Recycling (or reusing) that same ton of corrugated board produces less than 50% of sulfur-dioxide than if made from raw materials and saves more than 9 cubic yards of landfill.[11] In 2018, over 17 million tons of paper and paperboard were landfilled in the U.S.[12] It is the largest component of municipal solid waste.

Closed loop box reuse allows companies to meet their Circular Economy, ISO, Six Sigma, Lean Manufacturing or Zero Waste goals. Closed loop opportunities exist in assembly lines, pick and pack fulfillment centers, kitting operations, warehouse management systems, and moving and storage businesses.


  1. ^ Soroka, W. Illustrated Glossary of Packaging Terminology (Second ed.). Institute of Packaging Professionals. p. 185.
  2. ^ Thoroe, P W (2009). "The impact of RFID on management of returnable containers". Electronic Markets. 19 (2–3): 115–124. doi:10.1007/s12525-009-0013-3. S2CID 30186368.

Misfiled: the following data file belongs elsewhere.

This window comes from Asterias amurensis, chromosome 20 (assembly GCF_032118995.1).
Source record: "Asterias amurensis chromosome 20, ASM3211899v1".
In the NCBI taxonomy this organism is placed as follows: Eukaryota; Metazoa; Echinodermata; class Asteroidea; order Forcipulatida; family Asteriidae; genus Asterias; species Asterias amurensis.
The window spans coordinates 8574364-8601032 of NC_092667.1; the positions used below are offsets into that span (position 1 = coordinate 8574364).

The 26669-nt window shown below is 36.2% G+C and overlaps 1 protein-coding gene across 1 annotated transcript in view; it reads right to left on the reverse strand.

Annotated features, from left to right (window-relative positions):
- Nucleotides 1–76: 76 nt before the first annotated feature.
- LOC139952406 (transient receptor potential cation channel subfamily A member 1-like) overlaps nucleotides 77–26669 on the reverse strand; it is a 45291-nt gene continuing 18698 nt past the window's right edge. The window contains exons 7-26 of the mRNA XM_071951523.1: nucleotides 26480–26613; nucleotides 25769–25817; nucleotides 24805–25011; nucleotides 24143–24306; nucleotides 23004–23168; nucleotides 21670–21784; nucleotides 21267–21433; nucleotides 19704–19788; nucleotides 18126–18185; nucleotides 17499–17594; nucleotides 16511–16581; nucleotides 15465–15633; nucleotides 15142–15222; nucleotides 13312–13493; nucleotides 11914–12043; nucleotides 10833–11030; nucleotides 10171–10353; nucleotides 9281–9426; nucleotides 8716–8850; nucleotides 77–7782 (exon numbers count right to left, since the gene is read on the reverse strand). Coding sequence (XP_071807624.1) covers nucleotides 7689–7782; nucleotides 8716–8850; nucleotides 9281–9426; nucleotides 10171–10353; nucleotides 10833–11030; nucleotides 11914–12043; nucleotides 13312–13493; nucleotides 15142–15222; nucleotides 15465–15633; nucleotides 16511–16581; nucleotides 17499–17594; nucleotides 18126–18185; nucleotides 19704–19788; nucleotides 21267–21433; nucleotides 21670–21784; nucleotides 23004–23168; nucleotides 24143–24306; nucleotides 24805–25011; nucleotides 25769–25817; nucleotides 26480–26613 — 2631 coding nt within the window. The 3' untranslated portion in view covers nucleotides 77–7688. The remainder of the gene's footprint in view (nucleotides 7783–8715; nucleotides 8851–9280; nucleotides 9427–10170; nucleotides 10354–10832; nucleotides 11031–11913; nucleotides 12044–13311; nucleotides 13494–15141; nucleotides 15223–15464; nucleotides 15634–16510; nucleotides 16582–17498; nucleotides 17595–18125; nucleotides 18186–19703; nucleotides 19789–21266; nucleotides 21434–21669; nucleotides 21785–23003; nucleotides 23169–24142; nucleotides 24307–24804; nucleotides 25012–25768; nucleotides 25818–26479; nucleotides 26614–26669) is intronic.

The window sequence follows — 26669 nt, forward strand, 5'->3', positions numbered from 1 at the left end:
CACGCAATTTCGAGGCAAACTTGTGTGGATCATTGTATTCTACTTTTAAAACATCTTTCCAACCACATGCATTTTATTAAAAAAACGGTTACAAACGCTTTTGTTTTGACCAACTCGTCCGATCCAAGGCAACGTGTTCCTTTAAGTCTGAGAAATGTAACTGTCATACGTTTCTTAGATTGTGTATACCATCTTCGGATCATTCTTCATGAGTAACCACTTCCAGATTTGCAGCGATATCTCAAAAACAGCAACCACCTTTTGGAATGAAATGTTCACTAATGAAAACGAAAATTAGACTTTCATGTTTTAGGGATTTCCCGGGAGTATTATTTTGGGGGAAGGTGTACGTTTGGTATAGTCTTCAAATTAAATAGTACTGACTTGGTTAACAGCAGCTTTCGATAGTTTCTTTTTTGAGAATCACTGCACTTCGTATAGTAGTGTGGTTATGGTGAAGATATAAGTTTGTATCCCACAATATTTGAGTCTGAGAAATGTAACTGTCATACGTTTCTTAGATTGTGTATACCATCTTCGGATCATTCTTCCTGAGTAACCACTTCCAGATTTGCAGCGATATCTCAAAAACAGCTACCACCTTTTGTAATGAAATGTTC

3. ^ Reynolds, Matt (October 11, 2022). "Closed-Loop Corrugated Case Reuse Process Delivers Savings Through Cycles, Material Input Reduction". Retrieved November 11, 2022.
  4. ^ Akabane, G (2018), Returnable packaging as a sustainability factor in the automotive chain: a case study., vol. 6, Archives of Business Research, 6(9), 21-31., pp. 21–31, retrieved 20 September 2022
  5. ^ Bucher, Chris (2016-12-01). "Giving Boxes a New Lease on Life". gmtoday. Retrieved 2022-02-19.
  6. ^ "Extended Producer Responsibility Program for Packaging". Maine Department of Environmental Protection. Retrieved 2022-02-19.
  7. ^ "Plastic Pollution and Recycling Modernization Act". 2021-08-06. Retrieved 2022-02-19.
  8. ^ "What is Linear Economy". IGI Global. Retrieved 2022-02-19.
  9. ^ "Supply Chains Cause 90% Of Companies' Environmental Impacts. How Can They Be Improved?". youmatter. 2019-02-19. Retrieved 2022-02-19.
  10. ^ "Amazing Facts About Cardboard Waste & Recycling". All County Recycling. Retrieved 2022-02-22.
  11. ^ a b "Recycling Facts". Retrieved 2022-02-22.
  12. ^ "Paper and Paperboard: Material-Specific Data". United States Environmental Protection Agency. 7 September 2017. Retrieved 2022-02-22.